‘C’mon Wales, you can do it.’
I wish this was an inspiring blog post about my determination in the face of failure, but it’s really just a story of my humiliating near-drowning experience attempting to surf on a Pacific beach. This carried on for another half hour until the sun was setting, each time sending AJ and Jess into more hysterical laughter. As it gets dark, they give up trying to teach a lost cause and we head back over to the bonfire. There’s a super moon tonight and everyone is having some beers on the beach to watch it. We sit out until late, watching the moon rise over the beach. There’s very little light pollution here, and you can see every constellation in the sky.
The next day, armed with some fresh aloe vera and undeterred by my toasting the day before, I head back down to the beach with my hangboard to have a swim and get a little bit of training in. There are a few large birds floating on the water. I start wading in. By Costa Rican standards, the water is a little chilly (around 25 degrees) but it’s bearable. I swim closer to try to make out what they are. Pelicans. Not the dolphins most people dream of swimming with, but I’ll take it. They float on the surface, looking through the crystal clear water for fish, and occasionally making a dive and returning with one in their beaks. All swum out, I head back over to my towel to dry off and get some fingerboard action in.
In between sets, I start chatting to a group of Russian guys. One of them, Sacha, mentions that they’re here for work. I ask what they do.
‘Acrobats, we have a show in San Jose.’
‘Maybe you know it- Cirque du Soleil?’
Obviously, I ask if they want to have a go on my fingerboard. One of them jumps on the warm up edges, hangs for a couple of seconds, and jumps off blowing on his fingers. I hang the two finger pockets, and they all look at each other in surprise.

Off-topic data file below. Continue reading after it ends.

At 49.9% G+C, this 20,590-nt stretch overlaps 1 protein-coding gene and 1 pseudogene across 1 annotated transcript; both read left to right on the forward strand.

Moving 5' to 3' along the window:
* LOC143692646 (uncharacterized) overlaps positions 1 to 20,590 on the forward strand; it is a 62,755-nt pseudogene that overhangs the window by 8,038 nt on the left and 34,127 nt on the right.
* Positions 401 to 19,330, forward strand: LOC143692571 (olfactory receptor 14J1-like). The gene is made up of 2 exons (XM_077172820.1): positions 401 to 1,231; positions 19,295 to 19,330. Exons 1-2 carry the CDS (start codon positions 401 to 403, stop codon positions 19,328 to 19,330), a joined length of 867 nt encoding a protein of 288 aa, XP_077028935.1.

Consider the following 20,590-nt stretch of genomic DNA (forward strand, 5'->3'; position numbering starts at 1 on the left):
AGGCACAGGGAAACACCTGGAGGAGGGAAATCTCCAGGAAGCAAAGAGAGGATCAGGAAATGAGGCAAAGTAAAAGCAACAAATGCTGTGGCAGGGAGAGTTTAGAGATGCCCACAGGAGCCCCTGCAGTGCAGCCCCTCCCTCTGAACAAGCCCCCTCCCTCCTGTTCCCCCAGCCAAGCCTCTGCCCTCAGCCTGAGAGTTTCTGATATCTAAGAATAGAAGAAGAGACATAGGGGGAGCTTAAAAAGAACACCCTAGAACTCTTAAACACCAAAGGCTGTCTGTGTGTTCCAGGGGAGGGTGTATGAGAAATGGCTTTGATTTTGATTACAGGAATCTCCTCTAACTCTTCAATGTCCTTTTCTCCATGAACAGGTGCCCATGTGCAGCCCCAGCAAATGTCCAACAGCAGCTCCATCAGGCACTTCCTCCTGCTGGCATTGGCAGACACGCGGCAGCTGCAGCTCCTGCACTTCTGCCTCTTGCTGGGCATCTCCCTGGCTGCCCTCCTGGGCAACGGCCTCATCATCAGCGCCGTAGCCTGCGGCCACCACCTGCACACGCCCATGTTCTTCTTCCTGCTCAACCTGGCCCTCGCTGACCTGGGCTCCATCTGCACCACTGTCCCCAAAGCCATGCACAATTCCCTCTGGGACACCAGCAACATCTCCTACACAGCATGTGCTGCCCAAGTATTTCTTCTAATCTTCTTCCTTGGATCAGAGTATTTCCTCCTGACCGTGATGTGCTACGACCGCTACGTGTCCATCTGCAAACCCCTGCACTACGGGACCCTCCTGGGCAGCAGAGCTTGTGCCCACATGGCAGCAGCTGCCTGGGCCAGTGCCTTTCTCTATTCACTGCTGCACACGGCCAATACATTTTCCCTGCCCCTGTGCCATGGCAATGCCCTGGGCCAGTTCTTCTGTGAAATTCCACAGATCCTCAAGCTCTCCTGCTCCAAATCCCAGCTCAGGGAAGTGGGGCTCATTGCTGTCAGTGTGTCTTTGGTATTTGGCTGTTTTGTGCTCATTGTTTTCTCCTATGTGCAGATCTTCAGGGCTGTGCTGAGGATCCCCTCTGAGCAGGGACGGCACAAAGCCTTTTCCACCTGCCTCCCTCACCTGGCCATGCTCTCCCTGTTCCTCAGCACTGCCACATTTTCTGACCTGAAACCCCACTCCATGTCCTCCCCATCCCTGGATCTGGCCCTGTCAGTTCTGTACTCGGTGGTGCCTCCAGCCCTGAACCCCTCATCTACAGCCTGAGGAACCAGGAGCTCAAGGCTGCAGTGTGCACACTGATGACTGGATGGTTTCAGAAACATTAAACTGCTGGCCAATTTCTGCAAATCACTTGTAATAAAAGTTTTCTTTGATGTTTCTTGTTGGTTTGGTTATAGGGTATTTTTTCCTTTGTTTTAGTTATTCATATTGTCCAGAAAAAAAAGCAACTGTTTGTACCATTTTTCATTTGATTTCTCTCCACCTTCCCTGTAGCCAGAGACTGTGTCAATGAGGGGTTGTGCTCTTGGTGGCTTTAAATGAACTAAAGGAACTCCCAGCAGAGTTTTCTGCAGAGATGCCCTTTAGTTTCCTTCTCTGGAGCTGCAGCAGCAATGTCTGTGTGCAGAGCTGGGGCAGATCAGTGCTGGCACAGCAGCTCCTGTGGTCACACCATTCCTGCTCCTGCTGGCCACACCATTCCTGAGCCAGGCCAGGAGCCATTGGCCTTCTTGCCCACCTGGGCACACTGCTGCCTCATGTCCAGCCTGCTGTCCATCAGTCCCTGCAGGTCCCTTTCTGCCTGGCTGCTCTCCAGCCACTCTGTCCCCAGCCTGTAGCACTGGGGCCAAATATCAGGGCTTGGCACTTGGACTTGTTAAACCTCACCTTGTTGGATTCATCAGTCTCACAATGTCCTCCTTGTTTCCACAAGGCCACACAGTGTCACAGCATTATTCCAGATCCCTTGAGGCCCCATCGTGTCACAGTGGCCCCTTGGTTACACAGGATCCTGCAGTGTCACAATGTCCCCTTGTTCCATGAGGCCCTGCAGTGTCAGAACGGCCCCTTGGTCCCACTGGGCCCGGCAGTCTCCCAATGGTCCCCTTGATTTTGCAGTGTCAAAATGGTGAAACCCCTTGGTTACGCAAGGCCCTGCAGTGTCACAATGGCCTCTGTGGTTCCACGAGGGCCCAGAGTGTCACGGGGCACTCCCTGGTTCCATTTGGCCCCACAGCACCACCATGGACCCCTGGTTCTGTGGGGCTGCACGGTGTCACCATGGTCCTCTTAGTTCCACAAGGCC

‘It’s very hard’ says Sacha. He jumps back on to the two finger pockets, makes an aborted attempt at a pull up, and steps off puffing his cheeks. Despite the fact that I’m not warmed up, I know I managed this last night after a couple of beers so how hard can it be? I climb back on and with a massive effort get my chin over the top on my front two fingers. I jump off. They all mutter and glance at each other with a look of confusion. One by one, they all have a go, and none of them can get further than halfway before letting go. Wales 1, Russia 0. I head off as it’s midday and too hot to move- the beach is deserted.
I must admit, before I came here, the blank stares I got when I mentioned the words ‘Los Pargos’ to people were enough to put anyone off. However I’m so glad I opted for this place over the tourist hotspot of Tamarindo further north. Pristine beaches without hundreds of over-priced shops, just a guy with a cooler full of coconuts and a machete, for the best and freshest $1 pipas frias around. Super-friendly locals, who gather on the beach every day like clockwork at 5 to have a reggae jam and watch the sun go down. My personal highlight- the pack of incredibly cute dogs that roam the beach, looking for anyone to be friends with- including the aptly named ‘Lowrider’ below. Los Pargos is one of my favourite places I’ve visited so far on this trip, and it’s gonna be hard to beat!
Spot the pelicans